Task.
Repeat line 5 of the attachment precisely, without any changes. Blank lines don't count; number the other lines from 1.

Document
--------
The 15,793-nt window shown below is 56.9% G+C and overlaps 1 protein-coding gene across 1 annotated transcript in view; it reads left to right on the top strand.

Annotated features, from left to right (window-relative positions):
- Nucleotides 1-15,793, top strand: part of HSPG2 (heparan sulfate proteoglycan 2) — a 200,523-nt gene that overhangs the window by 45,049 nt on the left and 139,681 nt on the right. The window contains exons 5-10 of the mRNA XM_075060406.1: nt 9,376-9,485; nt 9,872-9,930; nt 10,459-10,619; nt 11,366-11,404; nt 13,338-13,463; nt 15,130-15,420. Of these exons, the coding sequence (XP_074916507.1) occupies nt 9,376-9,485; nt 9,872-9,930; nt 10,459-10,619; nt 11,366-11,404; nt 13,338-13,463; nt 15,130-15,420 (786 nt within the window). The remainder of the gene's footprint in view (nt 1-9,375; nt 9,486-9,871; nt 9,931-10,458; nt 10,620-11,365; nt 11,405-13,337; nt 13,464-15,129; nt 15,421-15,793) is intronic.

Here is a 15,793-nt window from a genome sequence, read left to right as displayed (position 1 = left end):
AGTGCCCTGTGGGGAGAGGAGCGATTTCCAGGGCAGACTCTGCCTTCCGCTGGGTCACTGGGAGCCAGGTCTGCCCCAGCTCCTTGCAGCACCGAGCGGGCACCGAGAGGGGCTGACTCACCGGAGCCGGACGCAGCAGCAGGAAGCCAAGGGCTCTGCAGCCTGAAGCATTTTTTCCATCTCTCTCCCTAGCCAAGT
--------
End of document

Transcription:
AGTGCCCTGTGGGGAGAGGAGCGATTTCCAGGGCAGACTCTGCCTTCCGCTGGGTCACTGGGAGCCAGGTCTGCCCCAGCTCCTTGCAGCACCGAGCGGGCACCGAGAGGGGCTGACTCACCGGAGCCGGACGCAGCAGCAGGAAGCCAAGGGCTCTGCAGCCTGAAGCATTTTTTCCATCTCTCTCCCTAGCCAAGT